I dunno why The Ballad of Gay Tony would get an AO rating when it's predecessor, the Lost and the Damned, got away with full frontal nudity (unfortunately, it was full frontal male nudity.) So unless Gay Tony was just the beginning of ROCKSTAR's infatuation with male genitalia; I doubt it will get anything more than an M.

I'm not 100% on this, but I thought that when a game is released with DLC, the ESRB states that the DLC's rating needs to either match or be below the initial games rating (so M, T, or E for GTA).

tippy2k2:
I'm not 100% on this, but I thought that when a game is released with DLC, the ESRB states that the DLC's rating needs to either match or be below the initial games rating (so M, T, or E for GTA).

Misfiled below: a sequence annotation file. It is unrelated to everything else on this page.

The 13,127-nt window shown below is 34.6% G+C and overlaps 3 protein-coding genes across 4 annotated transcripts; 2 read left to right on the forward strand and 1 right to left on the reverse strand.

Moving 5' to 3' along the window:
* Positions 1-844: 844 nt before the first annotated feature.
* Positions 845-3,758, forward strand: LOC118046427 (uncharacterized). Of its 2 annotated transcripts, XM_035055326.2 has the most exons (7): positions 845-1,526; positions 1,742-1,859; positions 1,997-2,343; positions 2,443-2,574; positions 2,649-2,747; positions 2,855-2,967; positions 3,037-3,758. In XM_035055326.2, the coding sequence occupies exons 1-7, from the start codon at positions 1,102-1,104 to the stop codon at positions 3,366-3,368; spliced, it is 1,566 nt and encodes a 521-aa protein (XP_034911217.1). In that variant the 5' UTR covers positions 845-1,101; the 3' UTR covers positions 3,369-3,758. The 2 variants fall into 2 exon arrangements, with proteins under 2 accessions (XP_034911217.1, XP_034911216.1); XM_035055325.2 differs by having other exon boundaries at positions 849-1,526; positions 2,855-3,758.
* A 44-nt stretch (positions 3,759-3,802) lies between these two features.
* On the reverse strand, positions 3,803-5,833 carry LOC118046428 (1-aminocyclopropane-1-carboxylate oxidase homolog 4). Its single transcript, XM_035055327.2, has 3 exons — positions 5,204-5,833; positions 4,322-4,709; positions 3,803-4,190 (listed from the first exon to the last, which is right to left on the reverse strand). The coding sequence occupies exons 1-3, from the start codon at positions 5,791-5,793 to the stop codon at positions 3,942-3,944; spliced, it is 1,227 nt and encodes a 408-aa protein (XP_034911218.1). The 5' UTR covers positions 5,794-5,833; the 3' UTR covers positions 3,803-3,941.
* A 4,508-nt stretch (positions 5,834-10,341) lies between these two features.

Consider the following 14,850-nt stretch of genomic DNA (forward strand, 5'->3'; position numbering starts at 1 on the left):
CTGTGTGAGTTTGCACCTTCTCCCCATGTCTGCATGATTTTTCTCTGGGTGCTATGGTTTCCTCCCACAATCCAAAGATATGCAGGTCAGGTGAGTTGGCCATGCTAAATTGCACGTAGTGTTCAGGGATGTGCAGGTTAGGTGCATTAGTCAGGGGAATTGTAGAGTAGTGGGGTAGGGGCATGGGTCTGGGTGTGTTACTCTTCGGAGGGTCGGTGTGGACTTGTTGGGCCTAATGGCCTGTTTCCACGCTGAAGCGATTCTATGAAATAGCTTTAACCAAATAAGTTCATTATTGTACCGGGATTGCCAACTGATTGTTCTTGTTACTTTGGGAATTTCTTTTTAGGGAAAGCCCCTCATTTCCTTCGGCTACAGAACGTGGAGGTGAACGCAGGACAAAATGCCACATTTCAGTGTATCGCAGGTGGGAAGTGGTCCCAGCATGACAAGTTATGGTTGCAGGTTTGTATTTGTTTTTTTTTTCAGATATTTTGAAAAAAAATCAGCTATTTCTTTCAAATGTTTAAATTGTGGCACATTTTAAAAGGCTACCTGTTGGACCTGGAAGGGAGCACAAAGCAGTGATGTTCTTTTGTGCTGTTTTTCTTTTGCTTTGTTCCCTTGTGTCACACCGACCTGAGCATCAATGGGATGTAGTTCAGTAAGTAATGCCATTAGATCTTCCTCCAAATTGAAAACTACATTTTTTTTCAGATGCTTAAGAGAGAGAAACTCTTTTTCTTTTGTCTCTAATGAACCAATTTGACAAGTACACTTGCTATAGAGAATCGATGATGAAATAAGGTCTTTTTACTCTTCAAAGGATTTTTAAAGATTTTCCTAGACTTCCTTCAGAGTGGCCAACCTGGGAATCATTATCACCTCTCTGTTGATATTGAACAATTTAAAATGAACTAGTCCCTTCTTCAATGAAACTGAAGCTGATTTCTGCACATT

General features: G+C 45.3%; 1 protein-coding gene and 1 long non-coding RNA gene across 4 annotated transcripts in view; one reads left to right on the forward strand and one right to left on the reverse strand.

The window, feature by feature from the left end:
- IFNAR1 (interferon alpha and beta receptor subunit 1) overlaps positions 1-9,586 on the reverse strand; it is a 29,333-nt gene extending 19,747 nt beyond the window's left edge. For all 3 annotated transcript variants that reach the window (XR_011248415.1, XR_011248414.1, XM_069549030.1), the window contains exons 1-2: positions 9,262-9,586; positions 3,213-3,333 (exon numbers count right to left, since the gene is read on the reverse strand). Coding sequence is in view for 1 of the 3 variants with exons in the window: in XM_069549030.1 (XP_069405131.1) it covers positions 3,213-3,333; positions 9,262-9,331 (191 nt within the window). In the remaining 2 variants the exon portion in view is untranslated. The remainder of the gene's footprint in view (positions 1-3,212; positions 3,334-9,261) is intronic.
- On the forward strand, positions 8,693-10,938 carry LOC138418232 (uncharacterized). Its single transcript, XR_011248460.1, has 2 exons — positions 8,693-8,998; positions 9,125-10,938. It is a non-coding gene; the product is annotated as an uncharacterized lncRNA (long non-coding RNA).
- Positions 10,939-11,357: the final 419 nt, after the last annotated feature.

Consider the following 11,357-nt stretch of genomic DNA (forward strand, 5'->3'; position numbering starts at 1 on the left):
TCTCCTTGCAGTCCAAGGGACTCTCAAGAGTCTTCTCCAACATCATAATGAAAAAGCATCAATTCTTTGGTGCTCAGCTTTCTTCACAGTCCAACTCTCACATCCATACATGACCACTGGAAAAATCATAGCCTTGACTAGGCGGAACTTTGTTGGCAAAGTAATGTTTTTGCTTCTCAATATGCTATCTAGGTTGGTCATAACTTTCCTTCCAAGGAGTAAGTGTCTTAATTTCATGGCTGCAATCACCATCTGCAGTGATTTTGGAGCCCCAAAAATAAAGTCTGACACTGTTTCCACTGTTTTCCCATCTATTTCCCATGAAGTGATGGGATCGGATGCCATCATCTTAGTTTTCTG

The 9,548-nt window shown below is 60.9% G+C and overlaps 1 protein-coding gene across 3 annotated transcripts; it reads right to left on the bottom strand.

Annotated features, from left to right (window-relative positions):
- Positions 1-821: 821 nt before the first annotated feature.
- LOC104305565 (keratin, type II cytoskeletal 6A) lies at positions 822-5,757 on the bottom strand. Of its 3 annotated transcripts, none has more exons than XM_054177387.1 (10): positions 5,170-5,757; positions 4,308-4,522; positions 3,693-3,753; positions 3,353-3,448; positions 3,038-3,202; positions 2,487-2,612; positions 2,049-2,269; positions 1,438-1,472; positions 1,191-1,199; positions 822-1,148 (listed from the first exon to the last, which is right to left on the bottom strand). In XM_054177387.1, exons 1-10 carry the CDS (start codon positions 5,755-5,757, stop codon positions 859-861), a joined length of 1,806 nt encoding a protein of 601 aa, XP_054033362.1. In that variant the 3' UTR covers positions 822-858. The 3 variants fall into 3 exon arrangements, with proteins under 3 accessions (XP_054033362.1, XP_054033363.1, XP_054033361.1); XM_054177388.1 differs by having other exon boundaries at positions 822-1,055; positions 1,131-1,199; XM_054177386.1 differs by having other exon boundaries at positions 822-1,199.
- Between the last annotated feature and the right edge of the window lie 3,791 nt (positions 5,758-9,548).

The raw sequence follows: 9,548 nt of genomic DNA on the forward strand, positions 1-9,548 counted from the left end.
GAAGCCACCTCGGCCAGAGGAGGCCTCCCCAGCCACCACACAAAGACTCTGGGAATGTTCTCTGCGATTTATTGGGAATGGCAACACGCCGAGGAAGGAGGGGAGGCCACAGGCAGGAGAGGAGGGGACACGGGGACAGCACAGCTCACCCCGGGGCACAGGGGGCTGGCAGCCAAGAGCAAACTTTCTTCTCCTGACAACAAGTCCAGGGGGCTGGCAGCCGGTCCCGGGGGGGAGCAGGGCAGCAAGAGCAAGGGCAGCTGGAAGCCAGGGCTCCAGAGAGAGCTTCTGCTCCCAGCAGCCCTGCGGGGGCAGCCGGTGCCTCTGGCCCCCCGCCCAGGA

That would make a lot of sense. There's nothing stopping anyone from downloading whatever they want, so there would have to be a line.

On the original topic, the AO rating is just taboo (if that's the word). Nobody wants that rating, though the description doesn't really make a strong separation from the M rating, does it? Anyway, we can try to stop kids from buying games they're too young for, but there's really no way to outright refuse someone a download, is there? It might bring up an issue of arbitrary refusals. Wal-Mart probably won't stop selling games outright, but they might pull offending games with AO DLC (if any such thing ever came out) in order to avoid backlash from the media and "moral guardians."

tippy2k2:
I'm not 100% on this, but I thought that when a game is released with DLC, the ESRB states that the DLC's rating needs to either match or be below the initial games rating (so M, T, or E for GTA).